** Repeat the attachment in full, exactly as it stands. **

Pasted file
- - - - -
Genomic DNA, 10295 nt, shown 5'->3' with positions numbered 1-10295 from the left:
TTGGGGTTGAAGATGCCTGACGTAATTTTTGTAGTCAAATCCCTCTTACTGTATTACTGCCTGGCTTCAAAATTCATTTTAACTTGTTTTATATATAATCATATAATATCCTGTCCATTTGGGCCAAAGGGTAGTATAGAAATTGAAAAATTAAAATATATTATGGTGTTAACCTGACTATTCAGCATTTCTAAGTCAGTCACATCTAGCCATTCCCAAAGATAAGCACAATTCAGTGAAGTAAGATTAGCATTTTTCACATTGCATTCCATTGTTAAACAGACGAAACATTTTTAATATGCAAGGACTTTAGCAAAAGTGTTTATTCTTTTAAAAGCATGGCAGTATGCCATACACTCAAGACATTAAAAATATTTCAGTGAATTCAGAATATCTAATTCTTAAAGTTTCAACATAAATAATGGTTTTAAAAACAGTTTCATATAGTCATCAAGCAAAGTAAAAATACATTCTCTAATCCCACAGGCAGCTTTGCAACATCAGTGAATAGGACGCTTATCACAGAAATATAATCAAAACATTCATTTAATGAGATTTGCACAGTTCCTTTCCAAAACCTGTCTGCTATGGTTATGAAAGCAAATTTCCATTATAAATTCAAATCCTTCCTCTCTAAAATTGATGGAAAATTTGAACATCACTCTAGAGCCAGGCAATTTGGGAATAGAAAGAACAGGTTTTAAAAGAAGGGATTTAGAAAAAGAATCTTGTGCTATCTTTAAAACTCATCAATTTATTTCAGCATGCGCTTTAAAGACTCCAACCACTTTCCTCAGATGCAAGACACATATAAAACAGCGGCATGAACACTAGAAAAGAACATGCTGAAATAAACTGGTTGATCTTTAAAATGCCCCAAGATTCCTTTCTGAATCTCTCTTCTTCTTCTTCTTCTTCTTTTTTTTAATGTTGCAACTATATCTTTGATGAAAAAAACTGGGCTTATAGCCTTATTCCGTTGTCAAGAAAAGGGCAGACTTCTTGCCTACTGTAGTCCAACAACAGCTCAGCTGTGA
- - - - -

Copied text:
Genomic DNA, 10295 nt, shown 5'->3' with positions numbered 1-10295 from the left:
TTGGGGTTGAAGATGCCTGACGTAATTTTTGTAGTCAAATCCCTCTTACTGTATTACTGCCTGGCTTCAAAATTCATTTTAACTTGTTTTATATATAATCATATAATATCCTGTCCATTTGGGCCAAAGGGTAGTATAGAAATTGAAAAATTAAAATATATTATGGTGTTAACCTGACTATTCAGCATTTCTAAGTCAGTCACATCTAGCCATTCCCAAAGATAAGCACAATTCAGTGAAGTAAGATTAGCATTTTTCACATTGCATTCCATTGTTAAACAGACGAAACATTTTTAATATGCAAGGACTTTAGCAAAAGTGTTTATTCTTTTAAAAGCATGGCAGTATGCCATACACTCAAGACATTAAAAATATTTCAGTGAATTCAGAATATCTAATTCTTAAAGTTTCAACATAAATAATGGTTTTAAAAACAGTTTCATATAGTCATCAAGCAAAGTAAAAATACATTCTCTAATCCCACAGGCAGCTTTGCAACATCAGTGAATAGGACGCTTATCACAGAAATATAATCAAAACATTCATTTAATGAGATTTGCACAGTTCCTTTCCAAAACCTGTCTGCTATGGTTATGAAAGCAAATTTCCATTATAAATTCAAATCCTTCCTCTCTAAAATTGATGGAAAATTTGAACATCACTCTAGAGCCAGGCAATTTGGGAATAGAAAGAACAGGTTTTAAAAGAAGGGATTTAGAAAAAGAATCTTGTGCTATCTTTAAAACTCATCAATTTATTTCAGCATGCGCTTTAAAGACTCCAACCACTTTCCTCAGATGCAAGACACATATAAAACAGCGGCATGAACACTAGAAAAGAACATGCTGAAATAAACTGGTTGATCTTTAAAATGCCCCAAGATTCCTTTCTGAATCTCTCTTCTTCTTCTTCTTCTTCTTTTTTTTAATGTTGCAACTATATCTTTGATGAAAAAAACTGGGCTTATAGCCTTATTCCGTTGTCAAGAAAAGGGCAGACTTCTTGCCTACTGTAGTCCAACAACAGCTCAGCTGTGA